I’m thinking about adding books on mythologies to my library. I’d like to get some grounding in them just to be able to appreciate the frequent literary allusions to them and the debt owed them by so many later writers, but I’m at a bit of a loss to find out what I should look at, and what editions to seek. Usually I prefer annotated scholarly editions, but I’m willing to settle, especially with translations, for better reading instead.
Just to give you a better idea of what I’m looking for, I’m mainly interested in material that can be said to be influential in English and American literary thought. I’m guessing this excludes Japanese and other Asian mythologies until the middle of the nineteenth century or thereabouts, and leaves them fairly marginal afterwards.
Here’s a preliminary list of what I think I should have read as a solid foundation.
[li]Greek Mythology[/li][li]Indian Mythology: the Bhagavad Gita, anything else?[/li][li]Norse Mythology: the Edda, anything else?[/li][li]Native American Mythology[/li][li]Christian Mythology: probably should read the Bible for that, but I’m thinking that lots of the Christian myths came about later, so I’m looking for something along the lines of a history of the faith[/li][li]The Koran – I’ve got next to no knowledge of Islam, but if there’re non-Koranic Islam myths, please recommend a good read on that[/li][li]Anything else?[/li][/ul]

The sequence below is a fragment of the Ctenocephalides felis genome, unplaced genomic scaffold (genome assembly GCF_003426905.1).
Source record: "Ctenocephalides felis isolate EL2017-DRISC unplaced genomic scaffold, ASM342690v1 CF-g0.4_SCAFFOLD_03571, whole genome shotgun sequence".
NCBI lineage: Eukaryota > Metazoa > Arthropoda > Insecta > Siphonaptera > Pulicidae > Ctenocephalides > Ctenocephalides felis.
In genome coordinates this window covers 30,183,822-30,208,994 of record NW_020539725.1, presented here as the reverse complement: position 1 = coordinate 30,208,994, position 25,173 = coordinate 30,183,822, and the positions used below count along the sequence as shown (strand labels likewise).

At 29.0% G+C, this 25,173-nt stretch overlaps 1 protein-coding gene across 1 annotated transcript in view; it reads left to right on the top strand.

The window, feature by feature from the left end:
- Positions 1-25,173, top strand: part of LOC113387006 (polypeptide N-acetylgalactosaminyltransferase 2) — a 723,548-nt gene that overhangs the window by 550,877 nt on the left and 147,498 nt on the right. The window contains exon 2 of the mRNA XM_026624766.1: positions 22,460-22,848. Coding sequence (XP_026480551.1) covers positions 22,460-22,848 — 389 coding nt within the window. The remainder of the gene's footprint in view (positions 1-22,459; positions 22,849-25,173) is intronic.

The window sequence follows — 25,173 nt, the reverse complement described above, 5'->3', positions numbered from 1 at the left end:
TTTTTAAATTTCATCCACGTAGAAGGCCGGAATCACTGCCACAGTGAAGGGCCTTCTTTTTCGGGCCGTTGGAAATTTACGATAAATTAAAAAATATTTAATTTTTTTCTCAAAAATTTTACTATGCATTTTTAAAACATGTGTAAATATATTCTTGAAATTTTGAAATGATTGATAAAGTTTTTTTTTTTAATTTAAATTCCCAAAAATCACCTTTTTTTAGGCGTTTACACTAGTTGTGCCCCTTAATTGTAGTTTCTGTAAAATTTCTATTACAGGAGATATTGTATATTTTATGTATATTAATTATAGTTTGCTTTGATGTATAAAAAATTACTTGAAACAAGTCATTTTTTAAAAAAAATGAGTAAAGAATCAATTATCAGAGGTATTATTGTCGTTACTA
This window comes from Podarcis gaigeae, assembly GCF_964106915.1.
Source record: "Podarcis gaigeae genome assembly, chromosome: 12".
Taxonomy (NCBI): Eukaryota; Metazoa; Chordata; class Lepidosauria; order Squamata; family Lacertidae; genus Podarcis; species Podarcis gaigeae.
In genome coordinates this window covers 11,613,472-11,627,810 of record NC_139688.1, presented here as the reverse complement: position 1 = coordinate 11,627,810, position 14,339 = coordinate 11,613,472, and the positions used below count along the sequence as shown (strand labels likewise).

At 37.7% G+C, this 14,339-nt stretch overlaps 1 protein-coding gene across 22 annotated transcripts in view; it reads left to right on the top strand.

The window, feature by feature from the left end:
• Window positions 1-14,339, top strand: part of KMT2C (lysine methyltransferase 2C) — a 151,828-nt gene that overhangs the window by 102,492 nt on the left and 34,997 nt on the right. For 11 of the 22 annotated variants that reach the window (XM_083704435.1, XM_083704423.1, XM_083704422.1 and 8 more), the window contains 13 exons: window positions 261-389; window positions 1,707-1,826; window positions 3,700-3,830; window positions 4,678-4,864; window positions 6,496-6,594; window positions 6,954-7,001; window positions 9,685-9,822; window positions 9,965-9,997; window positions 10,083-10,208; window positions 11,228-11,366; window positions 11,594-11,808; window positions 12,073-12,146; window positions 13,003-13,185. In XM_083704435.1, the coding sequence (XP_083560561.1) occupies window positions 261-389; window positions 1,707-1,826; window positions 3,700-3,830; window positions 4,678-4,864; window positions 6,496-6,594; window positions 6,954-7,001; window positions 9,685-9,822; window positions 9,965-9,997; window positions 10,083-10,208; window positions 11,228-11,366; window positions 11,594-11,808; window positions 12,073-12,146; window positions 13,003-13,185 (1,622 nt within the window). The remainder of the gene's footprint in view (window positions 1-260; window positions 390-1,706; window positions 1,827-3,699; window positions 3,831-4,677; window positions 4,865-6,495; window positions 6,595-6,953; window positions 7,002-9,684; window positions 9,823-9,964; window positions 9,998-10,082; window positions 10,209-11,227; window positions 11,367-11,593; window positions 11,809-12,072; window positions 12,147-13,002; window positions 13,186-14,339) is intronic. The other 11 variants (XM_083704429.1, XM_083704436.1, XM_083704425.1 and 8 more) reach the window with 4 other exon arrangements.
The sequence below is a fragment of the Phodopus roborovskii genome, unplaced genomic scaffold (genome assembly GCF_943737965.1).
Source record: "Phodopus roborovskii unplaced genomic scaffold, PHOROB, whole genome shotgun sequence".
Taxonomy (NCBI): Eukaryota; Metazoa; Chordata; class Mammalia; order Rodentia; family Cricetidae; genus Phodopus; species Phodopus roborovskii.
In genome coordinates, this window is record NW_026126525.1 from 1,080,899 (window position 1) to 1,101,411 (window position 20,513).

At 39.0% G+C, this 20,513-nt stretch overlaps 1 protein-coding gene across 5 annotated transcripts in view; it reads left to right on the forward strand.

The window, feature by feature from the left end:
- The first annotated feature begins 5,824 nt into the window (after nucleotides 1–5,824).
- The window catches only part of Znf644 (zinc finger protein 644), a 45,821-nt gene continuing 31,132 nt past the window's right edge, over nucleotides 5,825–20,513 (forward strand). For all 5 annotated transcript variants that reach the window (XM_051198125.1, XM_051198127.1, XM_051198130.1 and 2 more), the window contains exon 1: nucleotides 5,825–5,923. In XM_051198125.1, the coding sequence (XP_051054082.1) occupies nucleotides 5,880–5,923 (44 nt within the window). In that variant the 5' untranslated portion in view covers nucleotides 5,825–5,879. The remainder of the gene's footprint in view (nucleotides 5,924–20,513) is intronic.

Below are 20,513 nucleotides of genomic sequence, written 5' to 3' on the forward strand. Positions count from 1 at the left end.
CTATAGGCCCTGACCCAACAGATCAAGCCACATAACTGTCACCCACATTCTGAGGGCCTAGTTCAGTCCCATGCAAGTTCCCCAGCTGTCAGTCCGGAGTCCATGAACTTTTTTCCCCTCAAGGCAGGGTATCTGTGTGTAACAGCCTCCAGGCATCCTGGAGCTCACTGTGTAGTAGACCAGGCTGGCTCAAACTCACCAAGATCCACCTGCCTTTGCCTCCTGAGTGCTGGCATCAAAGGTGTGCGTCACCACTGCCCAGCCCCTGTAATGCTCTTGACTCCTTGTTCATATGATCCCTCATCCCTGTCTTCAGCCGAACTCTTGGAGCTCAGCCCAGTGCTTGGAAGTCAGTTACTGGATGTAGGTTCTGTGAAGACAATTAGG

Basically, if you can suggest a good overview over any of these mythologies, please let me know.
Islamic myths is an oxymoron. If it’s in the Koran and the Hadith (examples and sayings of the Prophet) then Muslims are obliged to accept them. There are sects that argue that Hadiths aren’t important or whatever but that’s a whole other thread.
Maybe you mean Arabic or Middle Eastern myths? In that case, The Arabian Nights is the way to go. Make sure you get the real, unexpurgated version and not the Disneyfied, family version. Search Amazon. They’ve got plenty.
“Indian mythology” is a strange term that covers a wide range of religious traditions and sub-traditions in a very large amount of textual material, but you could go for:
Rg Veda, Brhadaranyaka Upanisad (or other upanisads), Mahabharata (of which the Bhagavadgita is only a very small part), Ramayana, the Bhagavata Purana (or other puranas, such as the Skanda Purana, Siva Purana, etc.). Should be enough for a few year’s of study. OR you could take an easier way by reading Wendy Doniger’s Hindu Myths. I haven’t read it myself, but she is a skilled sanskritist and a reliable authority on Indian religion and mythology. It seems like it is a thematic book, which is good since the task of rendering the total corpus of texts “useful” (for your needs) can be almost blindingly complex.